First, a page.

Recently, I fell flat on my face. Yes, flat on my face at the airport in front of hundreds of people. As you can imagine, it was scary, embarrassing, frustrating and so much more. The list of emotions was endless.

How do we get back up when we fall, and I don’t just mean at the airport either. We all fall either physical or figuratively sometimes so how can we recover? We constantly need emotional resilience when life throws us curve balls.

What is Resilience?

It is defined as the capacity to recover quickly from difficulties. It’s toughness.

Emotional Resilience

Wow. That definition really resonates with me. Back in the days working in big business and when I was starting my own businesses, I had to learn to be tough and resilient. I had to learn emotional resilience which is what resilience predominantly relates to. Learning how to recover quickly from difficulties was a requirement. If I didn’t, I wouldn’t have moved forward, would I?


So let me share more of my airport story. I was recently flying cross-country from California. I have a personal policy of booking first class seats when I travel on long flights. As usual, I was one of the first off the plane and was racing to get to my connecting flight. I’m not sure if you’ve noticed before or not, but there’s a little transition or lip between the airplane and the gangway, which I usually navigate with no issues.

However, not this time. I go racing off the plane. Suddenly, my suitcase catches in the gap. I fall flat on my face and my knees. If you know me, you know, I don’t travel lightly, so I had two bags with me that went flying in the air. So, here I am, down on the ground with my luggage all around me. What do you do?

I’m sure you can imagine how I felt. I was in pain, totally embarrassed, and surprised that nobody came to help me. I felt like crying. My first thought was where’s Peter, where’s my husband? I need him because none of that emotional or physical pain I was feeling would have stayed with me very long if he was right there.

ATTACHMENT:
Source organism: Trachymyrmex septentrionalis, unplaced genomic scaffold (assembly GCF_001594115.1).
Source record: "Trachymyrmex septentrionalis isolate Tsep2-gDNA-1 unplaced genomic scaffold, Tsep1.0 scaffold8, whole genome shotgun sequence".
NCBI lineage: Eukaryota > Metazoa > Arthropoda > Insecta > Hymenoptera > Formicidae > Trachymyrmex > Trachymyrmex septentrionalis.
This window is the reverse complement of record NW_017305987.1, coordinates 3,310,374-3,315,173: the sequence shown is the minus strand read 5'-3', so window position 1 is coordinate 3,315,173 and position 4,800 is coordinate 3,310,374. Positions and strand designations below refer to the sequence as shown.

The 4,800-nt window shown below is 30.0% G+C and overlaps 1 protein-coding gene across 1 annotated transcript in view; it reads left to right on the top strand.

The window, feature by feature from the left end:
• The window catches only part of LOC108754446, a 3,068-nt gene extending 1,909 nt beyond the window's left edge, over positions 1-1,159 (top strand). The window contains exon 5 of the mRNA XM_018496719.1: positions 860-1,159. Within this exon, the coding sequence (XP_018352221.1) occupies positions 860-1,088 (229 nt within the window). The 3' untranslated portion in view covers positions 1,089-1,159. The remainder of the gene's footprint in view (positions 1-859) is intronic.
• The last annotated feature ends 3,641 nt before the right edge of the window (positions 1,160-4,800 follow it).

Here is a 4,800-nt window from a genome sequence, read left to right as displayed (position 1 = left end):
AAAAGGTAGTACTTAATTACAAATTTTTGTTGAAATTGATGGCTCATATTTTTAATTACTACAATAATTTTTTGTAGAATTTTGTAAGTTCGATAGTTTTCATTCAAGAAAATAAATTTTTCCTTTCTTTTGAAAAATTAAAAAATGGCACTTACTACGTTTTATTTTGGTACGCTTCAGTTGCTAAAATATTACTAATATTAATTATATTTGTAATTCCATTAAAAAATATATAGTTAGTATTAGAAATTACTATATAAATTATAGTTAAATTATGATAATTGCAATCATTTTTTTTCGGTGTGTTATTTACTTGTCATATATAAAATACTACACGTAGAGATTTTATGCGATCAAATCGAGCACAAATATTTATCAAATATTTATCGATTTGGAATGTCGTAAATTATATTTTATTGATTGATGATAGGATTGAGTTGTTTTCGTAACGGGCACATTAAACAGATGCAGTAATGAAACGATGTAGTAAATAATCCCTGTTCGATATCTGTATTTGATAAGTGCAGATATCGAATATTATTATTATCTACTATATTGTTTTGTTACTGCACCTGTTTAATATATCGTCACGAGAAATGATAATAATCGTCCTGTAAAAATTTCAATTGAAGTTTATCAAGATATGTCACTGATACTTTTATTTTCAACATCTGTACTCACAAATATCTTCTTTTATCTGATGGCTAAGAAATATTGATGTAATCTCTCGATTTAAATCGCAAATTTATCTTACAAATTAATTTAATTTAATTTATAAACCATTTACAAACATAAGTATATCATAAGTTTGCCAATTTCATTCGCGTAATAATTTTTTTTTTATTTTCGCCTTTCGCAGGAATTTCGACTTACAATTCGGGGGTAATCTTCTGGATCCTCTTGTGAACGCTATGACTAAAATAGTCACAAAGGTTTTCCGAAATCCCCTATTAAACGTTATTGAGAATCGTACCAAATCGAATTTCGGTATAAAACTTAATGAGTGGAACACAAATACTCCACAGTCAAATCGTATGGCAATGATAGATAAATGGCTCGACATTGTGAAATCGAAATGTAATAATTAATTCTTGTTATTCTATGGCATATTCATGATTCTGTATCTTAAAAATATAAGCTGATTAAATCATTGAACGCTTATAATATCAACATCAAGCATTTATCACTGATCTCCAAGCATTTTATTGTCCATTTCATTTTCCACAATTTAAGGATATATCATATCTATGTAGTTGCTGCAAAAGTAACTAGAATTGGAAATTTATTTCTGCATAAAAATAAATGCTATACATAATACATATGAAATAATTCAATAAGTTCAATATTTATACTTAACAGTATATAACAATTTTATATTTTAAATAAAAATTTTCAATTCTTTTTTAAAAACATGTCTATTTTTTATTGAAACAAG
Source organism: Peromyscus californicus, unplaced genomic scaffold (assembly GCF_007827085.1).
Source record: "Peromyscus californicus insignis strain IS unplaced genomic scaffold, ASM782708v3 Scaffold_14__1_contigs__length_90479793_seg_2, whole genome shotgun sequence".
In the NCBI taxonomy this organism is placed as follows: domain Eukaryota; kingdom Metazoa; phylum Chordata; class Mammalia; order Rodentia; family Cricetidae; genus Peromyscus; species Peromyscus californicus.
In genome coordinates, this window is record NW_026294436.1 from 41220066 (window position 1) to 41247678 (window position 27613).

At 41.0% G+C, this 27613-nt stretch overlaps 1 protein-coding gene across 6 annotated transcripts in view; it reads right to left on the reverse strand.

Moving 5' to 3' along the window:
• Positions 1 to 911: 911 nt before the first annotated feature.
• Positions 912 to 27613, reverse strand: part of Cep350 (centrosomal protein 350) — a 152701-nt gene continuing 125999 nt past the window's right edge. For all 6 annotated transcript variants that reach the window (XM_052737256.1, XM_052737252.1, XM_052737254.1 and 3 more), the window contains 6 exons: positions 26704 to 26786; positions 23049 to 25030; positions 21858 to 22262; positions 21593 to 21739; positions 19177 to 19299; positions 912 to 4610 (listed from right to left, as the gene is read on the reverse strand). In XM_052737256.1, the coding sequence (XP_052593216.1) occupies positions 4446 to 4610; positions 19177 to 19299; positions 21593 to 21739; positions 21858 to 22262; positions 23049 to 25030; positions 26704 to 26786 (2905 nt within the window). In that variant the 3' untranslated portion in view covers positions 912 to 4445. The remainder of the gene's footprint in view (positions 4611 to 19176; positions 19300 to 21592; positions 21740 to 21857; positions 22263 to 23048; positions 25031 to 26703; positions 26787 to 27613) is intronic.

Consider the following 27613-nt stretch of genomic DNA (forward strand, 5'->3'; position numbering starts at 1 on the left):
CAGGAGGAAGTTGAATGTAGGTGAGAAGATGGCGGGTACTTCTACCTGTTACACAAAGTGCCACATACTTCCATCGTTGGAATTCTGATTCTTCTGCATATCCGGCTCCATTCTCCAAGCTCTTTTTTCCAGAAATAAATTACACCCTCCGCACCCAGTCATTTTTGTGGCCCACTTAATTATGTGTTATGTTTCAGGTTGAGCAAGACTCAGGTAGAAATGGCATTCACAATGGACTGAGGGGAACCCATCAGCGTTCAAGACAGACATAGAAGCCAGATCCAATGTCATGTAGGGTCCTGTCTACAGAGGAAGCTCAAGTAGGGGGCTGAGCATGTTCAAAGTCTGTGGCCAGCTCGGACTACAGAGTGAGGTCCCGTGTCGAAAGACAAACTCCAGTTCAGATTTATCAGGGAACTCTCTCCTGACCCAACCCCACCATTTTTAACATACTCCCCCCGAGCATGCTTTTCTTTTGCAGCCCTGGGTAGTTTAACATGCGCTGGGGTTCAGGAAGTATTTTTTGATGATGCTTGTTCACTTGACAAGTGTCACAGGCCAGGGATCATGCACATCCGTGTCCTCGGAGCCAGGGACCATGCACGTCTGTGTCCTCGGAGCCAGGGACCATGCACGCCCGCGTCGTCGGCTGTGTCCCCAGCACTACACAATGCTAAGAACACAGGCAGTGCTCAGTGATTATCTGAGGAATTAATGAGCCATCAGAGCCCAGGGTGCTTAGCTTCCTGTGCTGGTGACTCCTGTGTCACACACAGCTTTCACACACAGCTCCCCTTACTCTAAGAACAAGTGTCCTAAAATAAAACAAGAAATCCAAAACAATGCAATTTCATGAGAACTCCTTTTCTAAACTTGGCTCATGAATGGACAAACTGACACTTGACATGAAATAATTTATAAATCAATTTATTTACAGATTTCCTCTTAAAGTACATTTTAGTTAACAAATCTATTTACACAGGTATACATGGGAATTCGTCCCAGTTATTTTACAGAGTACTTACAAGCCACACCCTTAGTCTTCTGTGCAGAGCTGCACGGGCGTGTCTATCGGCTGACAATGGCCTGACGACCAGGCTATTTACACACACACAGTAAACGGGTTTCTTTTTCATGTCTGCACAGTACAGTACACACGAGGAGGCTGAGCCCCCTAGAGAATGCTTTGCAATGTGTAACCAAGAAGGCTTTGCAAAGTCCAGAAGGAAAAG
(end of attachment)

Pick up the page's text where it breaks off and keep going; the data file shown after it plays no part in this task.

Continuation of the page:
Why am I sharing this with you? Because right away it made me think about how many times we fall. It happens. We don’t have a lot of control over it most of time.

What should we do to build resilience? What should we do to make sure we get back up again? I want to share four things with you today.

There’s a lot of things you can do to build resilience, but these are my top four.

Expect and Accept – #1

Learn to expect and accept you’re going to fall. Accept that it’s a fact of life. We are all going to fall, and in fact, the more we put ourselves out there, the greater our chances are that we will fall.

For me, with as much air travel as I do, I excepted I would most likely fall on that silly lip one day. I thought about it, took precautions, and it still happened. So I have to accept that falling down is going to be a fact of life and I should expect it. If I expect I may fall, I might not be as embarrassed. I may feel a little better and bounce back faster.

What happened when I fell? Yes, I was embarrassed? My brain took over and began to think about all those times I fell on the playground as a little kid. What do little kids do when they see another child fall? They typically laugh. They make fun of you. When experiences like this happen your brain recounts similar situations. Your mind replays old recordings, and so immediately you are embarrassed.